Swiss and American carpenters built the nation’s first “modular home” made of cross-laminated timber.

The Lab@Everett director Diane Kamionka stands outside the Lab's new home at the Angel of the Winds Arena on Monday, Nov. 29, 2021 in Everett, Washington. When Everett Community College tore down the Broadway mall to make room for its new Cascade Resource Learning Center, The Lab@everett, a business accelerator, also succumbed to the bulldozer. However, the city of Everett found a new home for the TheLab, which serves entrepreneurs and startups: the Angel of the Winds Arena. (Andy Bronson / The Herald)
Everett business incubator finds a sporty new home

TheLab@everett, an innovation center for entrepreneurs, has relocated to Angel of the Winds Arena.

An illustration of the TerraPower Natrium nuclear-power plant planned for Kemmerer, Wyoming. (TerraPower) 20211201
TerraPower plans to build demo nuclear reactor in Wyoming

The firm, which operates a research facility in Everett, is developing an electricity-generating plant.

FAA Administrator Steve Dickson speaks to lawmakers as Michael Stumo, holding a photo of his daughter Samya Rose Stumo, and his wife Nadia Milleron, sit behind him during a Senate Committee on Commerce, Science, and Transportation hearing on the implementation of aviation safety reform at the US Capitol in Washington on Wednesday, Nov. 3, 2021. Samya Stumo was among those killed in a Boeing 737 Max 8 crash in 2019. (AP Photo/Amanda Andrade-Rhoades)
Democrats push FAA for action against certain Boeing 737 Max employees

Rep. Rick Larsen co-signed the letter stating concerns over the “absence of rigorous accountability.”

Local aero firms get $4.5 million from feds to protect jobs

Federal Aviation Manufacturing Jobs Protection Program grants were awarded to six Snohomish County employers.

FILE - In this June 12, 2017, file photo, a Boeing 787 airplane being built for Norwegian Air Shuttle is shown at Boeing Co.'s assembly facility, in Everett, Wash. Boeing is dealing with a new production problem involving its 787 jet, in which inspections have found flaws in the way that sections of the rear of the plane were joined together. Boeing said Tuesday, Sept. 8, 2020, it's not an immediate safety risk but could cause the planes to age prematurely. (AP Photo/Ted S. Warren, File)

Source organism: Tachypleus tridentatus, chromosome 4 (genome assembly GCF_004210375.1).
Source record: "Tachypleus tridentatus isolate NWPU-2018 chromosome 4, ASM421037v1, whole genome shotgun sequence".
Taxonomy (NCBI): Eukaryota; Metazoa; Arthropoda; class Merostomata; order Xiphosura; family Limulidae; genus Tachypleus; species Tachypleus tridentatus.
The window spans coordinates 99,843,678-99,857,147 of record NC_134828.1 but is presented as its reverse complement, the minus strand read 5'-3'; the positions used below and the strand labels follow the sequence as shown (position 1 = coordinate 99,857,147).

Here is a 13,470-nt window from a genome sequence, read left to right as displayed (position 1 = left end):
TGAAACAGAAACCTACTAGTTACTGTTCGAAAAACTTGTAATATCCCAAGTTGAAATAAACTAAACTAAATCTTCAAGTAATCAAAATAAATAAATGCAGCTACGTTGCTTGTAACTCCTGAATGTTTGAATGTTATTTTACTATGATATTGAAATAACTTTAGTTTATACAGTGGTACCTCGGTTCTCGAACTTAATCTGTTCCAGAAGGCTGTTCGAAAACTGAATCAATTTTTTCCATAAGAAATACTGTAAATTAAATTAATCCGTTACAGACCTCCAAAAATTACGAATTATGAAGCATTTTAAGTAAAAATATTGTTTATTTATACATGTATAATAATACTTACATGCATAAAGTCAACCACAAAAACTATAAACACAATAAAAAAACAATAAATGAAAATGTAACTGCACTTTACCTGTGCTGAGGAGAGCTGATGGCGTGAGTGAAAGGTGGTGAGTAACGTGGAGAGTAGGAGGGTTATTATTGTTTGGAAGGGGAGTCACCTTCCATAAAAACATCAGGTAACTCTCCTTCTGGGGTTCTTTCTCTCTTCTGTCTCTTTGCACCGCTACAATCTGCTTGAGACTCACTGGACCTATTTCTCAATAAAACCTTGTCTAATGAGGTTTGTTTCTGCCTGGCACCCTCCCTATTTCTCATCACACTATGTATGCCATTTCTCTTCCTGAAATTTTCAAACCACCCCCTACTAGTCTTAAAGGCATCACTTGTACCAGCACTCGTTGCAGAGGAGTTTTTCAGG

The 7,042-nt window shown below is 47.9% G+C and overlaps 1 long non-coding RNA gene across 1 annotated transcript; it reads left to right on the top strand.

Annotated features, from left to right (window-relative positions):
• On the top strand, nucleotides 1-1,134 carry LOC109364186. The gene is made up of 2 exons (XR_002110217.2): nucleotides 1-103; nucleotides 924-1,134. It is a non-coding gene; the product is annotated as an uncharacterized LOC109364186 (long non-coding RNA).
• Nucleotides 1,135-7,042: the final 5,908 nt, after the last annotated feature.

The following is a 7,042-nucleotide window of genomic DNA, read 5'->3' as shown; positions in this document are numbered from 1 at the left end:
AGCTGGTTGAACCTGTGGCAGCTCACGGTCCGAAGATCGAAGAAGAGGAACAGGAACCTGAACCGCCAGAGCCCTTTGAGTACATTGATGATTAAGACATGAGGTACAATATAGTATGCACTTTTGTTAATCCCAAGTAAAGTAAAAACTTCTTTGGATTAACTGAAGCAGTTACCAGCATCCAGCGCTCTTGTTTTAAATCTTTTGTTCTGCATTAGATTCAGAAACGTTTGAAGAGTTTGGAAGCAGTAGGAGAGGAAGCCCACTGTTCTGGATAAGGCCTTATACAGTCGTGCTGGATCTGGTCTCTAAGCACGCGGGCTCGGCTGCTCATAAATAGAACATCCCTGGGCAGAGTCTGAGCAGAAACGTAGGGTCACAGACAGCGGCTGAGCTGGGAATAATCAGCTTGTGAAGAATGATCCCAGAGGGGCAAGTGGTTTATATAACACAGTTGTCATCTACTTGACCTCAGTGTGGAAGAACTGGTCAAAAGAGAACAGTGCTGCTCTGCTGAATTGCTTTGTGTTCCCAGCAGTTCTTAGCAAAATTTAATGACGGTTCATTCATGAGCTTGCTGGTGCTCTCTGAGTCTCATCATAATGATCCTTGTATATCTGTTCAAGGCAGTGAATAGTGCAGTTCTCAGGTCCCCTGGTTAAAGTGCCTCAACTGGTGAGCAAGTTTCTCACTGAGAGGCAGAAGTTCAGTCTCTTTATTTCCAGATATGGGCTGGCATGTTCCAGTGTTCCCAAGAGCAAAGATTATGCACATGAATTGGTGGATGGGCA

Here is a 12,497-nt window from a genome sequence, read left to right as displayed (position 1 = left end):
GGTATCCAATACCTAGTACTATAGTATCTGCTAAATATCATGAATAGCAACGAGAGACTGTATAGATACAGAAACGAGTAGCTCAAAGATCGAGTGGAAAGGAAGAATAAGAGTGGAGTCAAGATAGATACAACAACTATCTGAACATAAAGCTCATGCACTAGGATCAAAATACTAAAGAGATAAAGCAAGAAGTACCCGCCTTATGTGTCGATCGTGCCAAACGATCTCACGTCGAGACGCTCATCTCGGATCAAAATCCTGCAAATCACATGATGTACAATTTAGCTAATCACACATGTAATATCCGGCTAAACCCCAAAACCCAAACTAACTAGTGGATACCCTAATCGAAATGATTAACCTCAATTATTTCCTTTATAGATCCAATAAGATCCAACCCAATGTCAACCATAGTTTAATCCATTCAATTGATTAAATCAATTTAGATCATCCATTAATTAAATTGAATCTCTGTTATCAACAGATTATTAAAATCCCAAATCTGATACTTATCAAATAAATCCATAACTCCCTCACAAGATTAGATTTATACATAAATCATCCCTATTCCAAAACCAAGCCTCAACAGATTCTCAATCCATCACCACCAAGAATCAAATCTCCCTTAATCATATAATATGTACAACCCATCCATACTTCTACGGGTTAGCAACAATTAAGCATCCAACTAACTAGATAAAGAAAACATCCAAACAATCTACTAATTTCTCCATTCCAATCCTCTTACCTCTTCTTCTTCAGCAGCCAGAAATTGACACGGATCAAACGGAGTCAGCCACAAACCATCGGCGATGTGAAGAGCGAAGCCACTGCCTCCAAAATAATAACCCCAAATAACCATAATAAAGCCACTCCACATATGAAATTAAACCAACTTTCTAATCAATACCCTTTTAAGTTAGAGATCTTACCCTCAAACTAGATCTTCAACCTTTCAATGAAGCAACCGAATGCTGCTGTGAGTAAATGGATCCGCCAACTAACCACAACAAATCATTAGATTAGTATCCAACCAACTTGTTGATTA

FAA memo reveals more Boeing 787 manufacturing defects

The company said the problems do not present an immediate safety-of-flight issue.

Homes in The Point subdivision border the construction of the Go East Corp. landfill on Wednesday, Nov. 10, 2021 in Everett, Wa. (Olivia Vanni / The Herald)
Mudslide briefly stalls housing project at former Everett landfill

The slide buried two excavators in September. Work has resumed to make room for nearly 100 new houses.

Ameé Quiriconi, Snohomish author, podcaster and entrepreneur.  (Kevin Clark / The Herald)
Snohomish author’s handbook charts a course for female entrepreneurs

She’s invented sustainable concrete, run award-winning wedding venues and worked in business… Continue reading

A final environmental cleanup is set to begin next year at the ExxonMobil and ADC properties, neighboring the Port of Everett. Photo courtesy of the Washington State Department of Ecology.
Port of Everett to get $350K for its costs in soil clean-up

The end is finally in sight for a project to scrub petroleum from two waterfront parcels, owned by ExxonMobil and ADC.